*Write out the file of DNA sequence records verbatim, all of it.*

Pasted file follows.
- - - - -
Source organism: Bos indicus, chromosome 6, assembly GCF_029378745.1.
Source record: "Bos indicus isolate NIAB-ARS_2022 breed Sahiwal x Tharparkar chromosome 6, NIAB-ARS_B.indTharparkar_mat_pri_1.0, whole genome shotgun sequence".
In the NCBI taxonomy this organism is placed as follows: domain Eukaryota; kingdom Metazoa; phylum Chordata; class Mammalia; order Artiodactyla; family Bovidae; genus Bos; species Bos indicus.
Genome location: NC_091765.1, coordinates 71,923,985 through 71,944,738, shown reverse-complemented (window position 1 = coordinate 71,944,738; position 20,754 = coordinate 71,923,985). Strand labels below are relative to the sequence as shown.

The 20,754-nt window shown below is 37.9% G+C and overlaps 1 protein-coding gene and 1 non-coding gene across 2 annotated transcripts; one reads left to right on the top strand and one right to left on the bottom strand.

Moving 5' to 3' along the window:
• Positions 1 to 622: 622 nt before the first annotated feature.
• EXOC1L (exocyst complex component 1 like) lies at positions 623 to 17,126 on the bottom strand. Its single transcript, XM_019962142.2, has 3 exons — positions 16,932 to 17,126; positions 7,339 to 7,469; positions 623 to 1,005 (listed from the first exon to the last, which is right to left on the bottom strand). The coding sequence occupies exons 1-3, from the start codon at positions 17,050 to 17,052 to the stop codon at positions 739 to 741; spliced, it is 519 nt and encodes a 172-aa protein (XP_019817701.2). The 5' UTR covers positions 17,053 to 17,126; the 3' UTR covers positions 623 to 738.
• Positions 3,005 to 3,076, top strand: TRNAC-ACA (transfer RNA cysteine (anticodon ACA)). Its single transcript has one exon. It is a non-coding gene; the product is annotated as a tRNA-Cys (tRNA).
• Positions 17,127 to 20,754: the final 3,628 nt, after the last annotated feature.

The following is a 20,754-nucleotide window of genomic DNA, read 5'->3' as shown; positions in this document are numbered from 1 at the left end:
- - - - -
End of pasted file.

Source organism: Bos indicus, chromosome 6, assembly GCF_029378745.1.
Source record: "Bos indicus isolate NIAB-ARS_2022 breed Sahiwal x Tharparkar chromosome 6, NIAB-ARS_B.indTharparkar_mat_pri_1.0, whole genome shotgun sequence".
In the NCBI taxonomy this organism is placed as follows: domain Eukaryota; kingdom Metazoa; phylum Chordata; class Mammalia; order Artiodactyla; family Bovidae; genus Bos; species Bos indicus.
Genome location: NC_091765.1, coordinates 71,923,985 through 71,944,738, shown reverse-complemented (window position 1 = coordinate 71,944,738; position 20,754 = coordinate 71,923,985). Strand labels below are relative to the sequence as shown.

The 20,754-nt window shown below is 37.9% G+C and overlaps 1 protein-coding gene and 1 non-coding gene across 2 annotated transcripts; one reads left to right on the top strand and one right to left on the bottom strand.

Moving 5' to 3' along the window:
• Positions 1 to 622: 622 nt before the first annotated feature.
• EXOC1L (exocyst complex component 1 like) lies at positions 623 to 17,126 on the bottom strand. Its single transcript, XM_019962142.2, has 3 exons — positions 16,932 to 17,126; positions 7,339 to 7,469; positions 623 to 1,005 (listed from the first exon to the last, which is right to left on the bottom strand). The coding sequence occupies exons 1-3, from the start codon at positions 17,050 to 17,052 to the stop codon at positions 739 to 741; spliced, it is 519 nt and encodes a 172-aa protein (XP_019817701.2). The 5' UTR covers positions 17,053 to 17,126; the 3' UTR covers positions 623 to 738.
• Positions 3,005 to 3,076, top strand: TRNAC-ACA (transfer RNA cysteine (anticodon ACA)). Its single transcript has one exon. It is a non-coding gene; the product is annotated as a tRNA-Cys (tRNA).
• Positions 17,127 to 20,754: the final 3,628 nt, after the last annotated feature.

The following is a 20,754-nucleotide window of genomic DNA, read 5'->3' as shown; positions in this document are numbered from 1 at the left end: